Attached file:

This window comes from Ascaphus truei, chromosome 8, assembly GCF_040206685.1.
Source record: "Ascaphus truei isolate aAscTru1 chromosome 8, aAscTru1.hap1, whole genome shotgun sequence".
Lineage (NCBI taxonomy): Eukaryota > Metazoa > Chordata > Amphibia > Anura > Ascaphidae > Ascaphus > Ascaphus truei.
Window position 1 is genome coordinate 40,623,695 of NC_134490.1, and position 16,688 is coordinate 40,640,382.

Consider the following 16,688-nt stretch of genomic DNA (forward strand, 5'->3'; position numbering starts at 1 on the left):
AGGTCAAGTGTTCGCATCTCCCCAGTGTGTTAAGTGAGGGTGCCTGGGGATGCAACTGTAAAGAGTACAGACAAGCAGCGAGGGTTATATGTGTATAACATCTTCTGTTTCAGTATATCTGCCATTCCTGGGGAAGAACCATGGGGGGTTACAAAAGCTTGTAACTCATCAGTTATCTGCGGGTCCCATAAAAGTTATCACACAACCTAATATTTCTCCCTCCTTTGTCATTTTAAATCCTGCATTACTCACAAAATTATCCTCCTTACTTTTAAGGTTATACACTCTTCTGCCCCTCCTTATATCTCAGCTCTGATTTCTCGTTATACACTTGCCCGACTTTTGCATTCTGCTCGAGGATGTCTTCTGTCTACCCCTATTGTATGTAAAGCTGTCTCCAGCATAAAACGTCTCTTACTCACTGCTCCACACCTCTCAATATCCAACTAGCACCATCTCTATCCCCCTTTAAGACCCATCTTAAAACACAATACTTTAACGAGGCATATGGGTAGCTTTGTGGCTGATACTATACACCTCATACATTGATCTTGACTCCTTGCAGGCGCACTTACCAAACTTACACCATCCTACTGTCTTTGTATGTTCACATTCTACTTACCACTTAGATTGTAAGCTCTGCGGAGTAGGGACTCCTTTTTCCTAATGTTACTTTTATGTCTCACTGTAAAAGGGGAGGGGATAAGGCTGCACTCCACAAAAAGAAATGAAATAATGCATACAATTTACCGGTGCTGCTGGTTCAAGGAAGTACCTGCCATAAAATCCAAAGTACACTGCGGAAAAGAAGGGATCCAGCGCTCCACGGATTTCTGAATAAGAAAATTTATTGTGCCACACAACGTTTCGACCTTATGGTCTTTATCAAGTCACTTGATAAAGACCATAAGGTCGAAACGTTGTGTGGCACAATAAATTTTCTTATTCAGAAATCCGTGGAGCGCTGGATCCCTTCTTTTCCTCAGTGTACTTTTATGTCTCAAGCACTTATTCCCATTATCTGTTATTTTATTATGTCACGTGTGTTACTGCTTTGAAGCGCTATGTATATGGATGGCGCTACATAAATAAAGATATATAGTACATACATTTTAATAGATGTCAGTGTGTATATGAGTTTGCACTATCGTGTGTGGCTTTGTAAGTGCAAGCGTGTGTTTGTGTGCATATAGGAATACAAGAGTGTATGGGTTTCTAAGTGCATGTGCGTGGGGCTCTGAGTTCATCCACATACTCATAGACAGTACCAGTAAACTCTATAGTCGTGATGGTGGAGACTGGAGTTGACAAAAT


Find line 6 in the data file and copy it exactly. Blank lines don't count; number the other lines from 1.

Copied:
AGGTCAAGTGTTCGCATCTCCCCAGTGTGTTAAGTGAGGGTGCCTGGGGATGCAACTGTAAAGAGTACAGACAAGCAGCGAGGGTTATATGTGTATAACATCTTCTGTTTCAGTATATCTGCCATTCCTGGGGAAGAACCATGGGGGGTTACAAAAGCTTGTAACTCATCAGTTATCTGCGGGTCCCATAAAAGTTATCACACAACCTAATATTTCTCCCTCCTTTGTCATTTTAAATCCTGCATTACTCACAAAATTATCCTCCTTACTTTTAAGGTTATACACTCTTCTGCCCCTCCTTATATCTCAGCTCTGATTTCTCGTTATACACTTGCCCGACTTTTGCATTCTGCTCGAGGATGTCTTCTGTCTACCCCTATTGTATGTAAAGCTGTCTCCAGCATAAAACGTCTCTTACTCACTGCTCCACACCTCTCAATATCCAACTAGCACCATCTCTATCCCCCTTTAAGACCCATCTTAAAACACAATACTTTAACGAGGCATATGGGTAGCTTTGTGGCTGATACTATACACCTCATACATTGATCTTGACTCCTTGCAGGCGCACTTACCAAACTTACACCATCCTACTGTCTTTGTATGTTCACATTCTACTTACCACTTAGATTGTAAGCTCTGCGGAGTAGGGACTCCTTTTTCCTAATGTTACTTTTATGTCTCACTGTAAAAGGGGAGGGGATAAGGCTGCACTCCACAAAAAGAAATGAAATAATGCATACAATTTACCGGTGCTGCTGGTTCAAGGAAGTACCTGCCATAAAATCCAAAGTACACTGCGGAAAAGAAGGGATCCAGCGCTCCACGGATTTCTGAATAAGAAAATTTATTGTGCCACACAACGTTTCGACCTTATGGTCTTTATCAAGTCACTTGATAAAGACCATAAGGTCGAAACGTTGTGTGGCACAATAAATTTTCTTATTCAGAAATCCGTGGAGCGCTGGATCCCTTCTTTTCCTCAGTGTACTTTTATGTCTCAAGCACTTATTCCCATTATCTGTTATTTTATTATGTCACGTGTGTTACTGCTTTGAAGCGCTATGTATATGGATGGCGCTACATAAATAAAGATATATAGTACATACATTTTAATAGATGTCAGTGTGTATATGAGTTTGCACTATCGTGTGTGGCTTTGTAAGTGCAAGCGTGTGTTTGTGTGCATATAGGAATACAAGAGTGTATGGGTTTCTAAGTGCATGTGCGTGGGGCTCTGAGTTCATCCACATACTCATAGACAGTACCAGTAAACTCTATAGTCGTGATGGTGGAGACTGGAGTTGACAAAAT